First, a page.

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WATCH: Chocolate with the better flavour

Avant-garde chocolatiers across the UK are pushing a new generation of gourmet chocolates that uses water in place of cream -- a technique that derails the myth that chocolate and water don't mix.

india Updated: Sep 08, 2011 19:49 IST

It used be a relationship akin to oil and water. But avant-garde chocolatiers across the UK are pushing a new generation of gourmet chocolates that uses water in place of cream -- a technique that derails the myth that chocolate and water don't mix.



It's a concept being experimented with by the new guard of chocolatiers -- pastry chefs like Damian Allsop, whose water ganaches are served at Michelin restaurants across the UK.



ChocolatesWhile it took the British chef four years to perfect the recipe, Allsop shared some of his secrets at the Specialty and Fine Food Fair this week in London, where some of the UK's leading chocolatiers showcased the newest techniques and flavor pairings coming out of their boutiques.



Pastry chefs and home cooks have long been taught that chocolate and water are culinary foes as just a drop can cause chocolate to seize and become grainy.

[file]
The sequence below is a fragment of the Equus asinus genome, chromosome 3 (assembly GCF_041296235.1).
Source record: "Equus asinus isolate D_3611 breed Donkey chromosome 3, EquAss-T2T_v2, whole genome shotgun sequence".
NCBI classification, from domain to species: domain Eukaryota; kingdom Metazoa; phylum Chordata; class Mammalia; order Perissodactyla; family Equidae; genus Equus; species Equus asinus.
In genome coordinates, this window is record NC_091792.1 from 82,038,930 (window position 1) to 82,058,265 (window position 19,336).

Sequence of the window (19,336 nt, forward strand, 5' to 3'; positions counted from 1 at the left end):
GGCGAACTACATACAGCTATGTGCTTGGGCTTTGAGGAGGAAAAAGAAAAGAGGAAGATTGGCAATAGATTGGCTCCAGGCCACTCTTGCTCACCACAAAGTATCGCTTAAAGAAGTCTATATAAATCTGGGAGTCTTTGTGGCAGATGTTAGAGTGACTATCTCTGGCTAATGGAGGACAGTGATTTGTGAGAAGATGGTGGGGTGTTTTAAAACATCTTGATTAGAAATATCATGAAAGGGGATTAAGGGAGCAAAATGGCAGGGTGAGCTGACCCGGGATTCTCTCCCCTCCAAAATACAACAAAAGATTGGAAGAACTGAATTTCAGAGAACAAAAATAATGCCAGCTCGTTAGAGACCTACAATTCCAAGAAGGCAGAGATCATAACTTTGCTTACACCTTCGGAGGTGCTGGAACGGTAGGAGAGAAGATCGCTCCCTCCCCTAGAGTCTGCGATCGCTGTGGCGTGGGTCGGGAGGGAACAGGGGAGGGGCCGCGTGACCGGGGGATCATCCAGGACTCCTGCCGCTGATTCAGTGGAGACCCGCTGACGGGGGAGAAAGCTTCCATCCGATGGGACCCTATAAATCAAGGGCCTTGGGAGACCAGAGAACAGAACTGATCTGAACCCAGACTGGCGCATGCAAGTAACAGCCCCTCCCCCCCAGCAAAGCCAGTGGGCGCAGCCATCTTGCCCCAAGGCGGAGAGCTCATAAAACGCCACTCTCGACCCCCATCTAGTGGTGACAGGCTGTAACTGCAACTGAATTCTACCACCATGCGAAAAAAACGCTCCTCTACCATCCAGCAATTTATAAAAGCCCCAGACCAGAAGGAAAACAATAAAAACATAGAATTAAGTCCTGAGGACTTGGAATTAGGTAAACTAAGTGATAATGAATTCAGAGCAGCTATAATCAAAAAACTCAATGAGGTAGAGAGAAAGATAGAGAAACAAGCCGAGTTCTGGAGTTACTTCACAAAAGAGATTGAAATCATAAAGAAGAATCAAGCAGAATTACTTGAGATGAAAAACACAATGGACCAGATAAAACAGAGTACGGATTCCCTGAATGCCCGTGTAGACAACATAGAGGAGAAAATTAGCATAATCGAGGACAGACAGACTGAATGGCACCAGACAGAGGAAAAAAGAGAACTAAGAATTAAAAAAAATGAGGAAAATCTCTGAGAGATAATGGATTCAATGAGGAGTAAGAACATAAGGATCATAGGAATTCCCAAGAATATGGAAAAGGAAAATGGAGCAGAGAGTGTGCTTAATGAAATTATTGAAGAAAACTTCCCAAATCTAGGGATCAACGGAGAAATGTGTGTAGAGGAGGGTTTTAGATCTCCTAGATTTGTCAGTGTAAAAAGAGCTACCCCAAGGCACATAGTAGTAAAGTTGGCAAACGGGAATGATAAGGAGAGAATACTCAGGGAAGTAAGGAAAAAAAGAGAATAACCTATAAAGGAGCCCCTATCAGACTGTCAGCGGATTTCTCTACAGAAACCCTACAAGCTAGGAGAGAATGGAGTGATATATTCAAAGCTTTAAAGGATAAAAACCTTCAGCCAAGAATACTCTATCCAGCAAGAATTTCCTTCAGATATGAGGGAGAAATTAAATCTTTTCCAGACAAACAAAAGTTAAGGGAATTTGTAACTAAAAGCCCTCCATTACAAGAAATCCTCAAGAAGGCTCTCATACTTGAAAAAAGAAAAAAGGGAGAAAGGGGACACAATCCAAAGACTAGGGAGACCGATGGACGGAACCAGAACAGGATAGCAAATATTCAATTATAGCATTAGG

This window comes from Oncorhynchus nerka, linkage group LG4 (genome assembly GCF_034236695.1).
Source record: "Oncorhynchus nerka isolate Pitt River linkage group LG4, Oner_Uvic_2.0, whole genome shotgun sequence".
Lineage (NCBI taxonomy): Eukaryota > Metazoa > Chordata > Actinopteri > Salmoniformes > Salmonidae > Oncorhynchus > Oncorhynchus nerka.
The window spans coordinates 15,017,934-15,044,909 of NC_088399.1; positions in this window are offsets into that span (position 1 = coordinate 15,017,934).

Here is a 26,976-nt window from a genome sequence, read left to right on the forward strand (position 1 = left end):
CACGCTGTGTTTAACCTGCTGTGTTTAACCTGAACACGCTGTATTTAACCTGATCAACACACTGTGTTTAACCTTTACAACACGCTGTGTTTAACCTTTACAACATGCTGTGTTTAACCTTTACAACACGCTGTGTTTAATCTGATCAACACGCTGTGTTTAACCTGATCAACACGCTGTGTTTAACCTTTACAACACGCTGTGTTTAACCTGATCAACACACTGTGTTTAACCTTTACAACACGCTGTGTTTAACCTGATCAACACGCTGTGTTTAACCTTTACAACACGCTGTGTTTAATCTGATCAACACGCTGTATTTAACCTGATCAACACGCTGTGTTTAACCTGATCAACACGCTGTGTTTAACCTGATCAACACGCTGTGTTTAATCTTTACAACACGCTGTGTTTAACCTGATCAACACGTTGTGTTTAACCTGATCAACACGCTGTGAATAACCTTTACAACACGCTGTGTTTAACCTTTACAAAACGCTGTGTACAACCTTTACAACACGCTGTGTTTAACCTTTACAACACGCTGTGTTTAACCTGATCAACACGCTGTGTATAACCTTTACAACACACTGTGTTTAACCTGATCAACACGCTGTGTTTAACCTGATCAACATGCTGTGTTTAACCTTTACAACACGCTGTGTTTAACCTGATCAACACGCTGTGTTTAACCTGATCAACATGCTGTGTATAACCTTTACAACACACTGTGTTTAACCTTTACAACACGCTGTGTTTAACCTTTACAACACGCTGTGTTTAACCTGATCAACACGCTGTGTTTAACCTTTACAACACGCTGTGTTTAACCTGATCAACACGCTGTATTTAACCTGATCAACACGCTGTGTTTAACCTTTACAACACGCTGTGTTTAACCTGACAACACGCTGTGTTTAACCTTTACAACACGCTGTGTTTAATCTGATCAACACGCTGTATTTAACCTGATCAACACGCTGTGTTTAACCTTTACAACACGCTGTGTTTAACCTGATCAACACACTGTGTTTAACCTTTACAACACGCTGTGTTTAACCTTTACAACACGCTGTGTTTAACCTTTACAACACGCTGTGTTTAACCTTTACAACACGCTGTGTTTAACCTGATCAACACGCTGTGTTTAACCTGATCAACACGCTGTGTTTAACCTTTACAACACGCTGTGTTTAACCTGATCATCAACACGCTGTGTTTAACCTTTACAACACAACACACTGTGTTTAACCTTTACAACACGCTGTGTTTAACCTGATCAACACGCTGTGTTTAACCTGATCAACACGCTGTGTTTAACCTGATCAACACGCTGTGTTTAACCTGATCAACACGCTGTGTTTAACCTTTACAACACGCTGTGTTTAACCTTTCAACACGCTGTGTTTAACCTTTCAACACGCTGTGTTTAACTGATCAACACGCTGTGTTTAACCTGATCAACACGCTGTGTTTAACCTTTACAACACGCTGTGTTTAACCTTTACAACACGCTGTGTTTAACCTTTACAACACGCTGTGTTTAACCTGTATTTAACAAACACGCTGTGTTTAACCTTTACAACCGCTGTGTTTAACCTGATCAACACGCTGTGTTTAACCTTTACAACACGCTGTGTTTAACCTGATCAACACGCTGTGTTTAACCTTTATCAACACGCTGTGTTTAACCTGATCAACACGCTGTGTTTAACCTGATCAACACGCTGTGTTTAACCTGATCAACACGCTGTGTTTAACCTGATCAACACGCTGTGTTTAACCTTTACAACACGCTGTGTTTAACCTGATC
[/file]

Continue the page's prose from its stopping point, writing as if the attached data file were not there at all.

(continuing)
For Allsop, using water instead of cream and eggs to create bonbons has transformed the chocolate experience.



But after experimenting with new techniques and perfecting the formula, Allsop created a line of water ganaches which he says unlocks the true flavor of chocolate, unlike cream and eggs which simply mask them.



"It has a clean taste," Allsop said in an interview with Relaxnews. "It's fresh, light and dances across the tongue. There's also a cleaner mouthfeel. It's more respectful to the chocolate...it's far superior in flavor."



Perhaps one of the earliest adopters was celebrity chef Heston Blumenthal, who shared the technique on a TV show called Discovery Science. The chocolate mousse recipe calls for just two ingredients -- water and chocolate -- and requires the use of a bowl of ice and a lot of elbow grease whisking.



Taking away cream and egg yolks also reduces the fat content in Allsop's bonbons by about 10 percent -- a side effect, but not a goal.



Water-based chocolate shells also allow the fillings -- be it a liqueur or fruit -- to ‘sing,' he added. Allsop's signature water ganaches are sold at specialty fine foods boutiques like Liberty London and Tavola in Notting Hill.



Michelin-starred restaurants in London like Hibiscus and Gordon Ramsay's Maze and Murano also serve Allsop's chocolates.

For more info on Allsop's chocolates, visit http://www.damianallsop.com/index.php.

The Speciality and Fine Food Fair in London wraps up Tuesday, September 6. For more info, visit

http://www.specialityandfinefoodfairs.co.uk

.